By Borja Suarez
LAS PALMAS DE GRAN CANARIA, Spain (Reuters) - Spain's king and queen visited the Canary Islands on Tuesday to begin a tour intended to help rescue a tourism-dependent economy battered by the coronavirus crisis and a months-long lockdown.
Locals applauded King Felipe VI and Queen Letizia in the regional capital Gran Canaria. Some shouted "Viva!" as the king bumped elbows with people to avoid shaking hands.
He and Queen Letizia met tourism sector representatives on the popular Spanish archipelago off the northwest coast of Africa. Their "Spain for Sure" tour will take them to every region of the country in coming days.
There were signs elsewhere of Spain's slow re-emergence from the coronavirus confinement, with Madrid's zoo reopening to eager, mask-wearing families and other animal lovers.
"(I came) to enjoy the animals," primary schooler Adrian Gomez said from his vantage point by the monkey enclosure. "We really wanted to see them!"
The zoo's operations director, Carlos de las Parras, was equally happy to see human visitors. "I was even excited to see people I already knew, regulars at the zoo, to see them...being the first ones at the door to meet the animals."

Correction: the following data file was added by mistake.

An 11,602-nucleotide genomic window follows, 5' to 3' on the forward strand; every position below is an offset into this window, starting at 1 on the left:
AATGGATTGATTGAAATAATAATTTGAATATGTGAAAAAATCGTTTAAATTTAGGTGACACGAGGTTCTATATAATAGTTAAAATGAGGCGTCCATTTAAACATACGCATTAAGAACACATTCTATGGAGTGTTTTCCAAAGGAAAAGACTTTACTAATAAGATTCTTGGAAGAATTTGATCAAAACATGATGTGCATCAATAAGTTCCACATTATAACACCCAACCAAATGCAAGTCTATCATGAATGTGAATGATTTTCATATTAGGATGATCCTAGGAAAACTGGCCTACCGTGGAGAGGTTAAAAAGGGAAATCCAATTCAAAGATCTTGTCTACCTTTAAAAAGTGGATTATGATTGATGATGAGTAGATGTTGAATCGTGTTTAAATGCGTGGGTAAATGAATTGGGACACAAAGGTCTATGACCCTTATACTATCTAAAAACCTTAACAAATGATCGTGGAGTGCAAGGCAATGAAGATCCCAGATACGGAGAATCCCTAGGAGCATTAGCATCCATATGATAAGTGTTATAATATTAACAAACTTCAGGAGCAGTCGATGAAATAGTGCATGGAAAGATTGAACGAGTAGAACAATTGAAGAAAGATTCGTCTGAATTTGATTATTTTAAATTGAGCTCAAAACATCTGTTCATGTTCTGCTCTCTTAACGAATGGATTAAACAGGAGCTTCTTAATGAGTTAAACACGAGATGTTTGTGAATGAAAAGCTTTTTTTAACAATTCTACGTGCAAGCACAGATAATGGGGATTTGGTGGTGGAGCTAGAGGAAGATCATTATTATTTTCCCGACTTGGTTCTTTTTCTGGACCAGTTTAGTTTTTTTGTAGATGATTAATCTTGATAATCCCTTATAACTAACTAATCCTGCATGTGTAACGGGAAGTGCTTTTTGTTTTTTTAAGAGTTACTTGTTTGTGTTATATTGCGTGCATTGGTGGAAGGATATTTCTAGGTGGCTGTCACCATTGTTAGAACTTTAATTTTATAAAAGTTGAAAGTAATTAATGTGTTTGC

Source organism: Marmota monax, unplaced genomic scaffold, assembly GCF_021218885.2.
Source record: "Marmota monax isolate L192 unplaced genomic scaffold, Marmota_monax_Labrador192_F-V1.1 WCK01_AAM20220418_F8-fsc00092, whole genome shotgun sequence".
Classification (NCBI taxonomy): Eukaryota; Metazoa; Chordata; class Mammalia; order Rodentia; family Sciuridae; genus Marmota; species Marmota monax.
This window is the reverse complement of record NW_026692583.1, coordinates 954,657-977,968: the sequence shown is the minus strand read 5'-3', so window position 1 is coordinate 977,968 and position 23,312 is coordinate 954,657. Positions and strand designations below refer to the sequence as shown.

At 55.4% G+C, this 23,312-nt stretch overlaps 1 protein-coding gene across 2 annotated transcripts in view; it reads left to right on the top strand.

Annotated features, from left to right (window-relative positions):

The COVID-19 pandemic hit Spain harder than most countries, with 28,324 deaths so far and a three-month lockdown that crippled a tourism sector that accounts for 12% of the economy and employs one in eight.
Though Spain reopened its borders to European tourists on Sunday, the summer season is only tentatively resuming.
Just 35 hotels were operating on Tuesday in Mallorca, a mere 5% of the Mediterranean island's total, with only 15% of hotels set to open there in early July, according to a local hotel association.
Since Sunday, some 600-700 flights have taken place daily in all directions, state-owned airport operator Aena said, an increase on May's 570 daily average, but still a fraction of an average of about 6,000 daily flights a year ago.
Bad news came from Huesca and Lleida provinces, where several new localised coronavirus outbreaks were detected.
(Reporting by Borja Suarez; Additional reporting by Clara-Laeila Laudette, Inti Landauro, Emma Pinedo, Belen Carreno, Joan Faus; Writing by Clara-Laeila Laudette; Editing by Andrei Khalip and Mark Heinrich)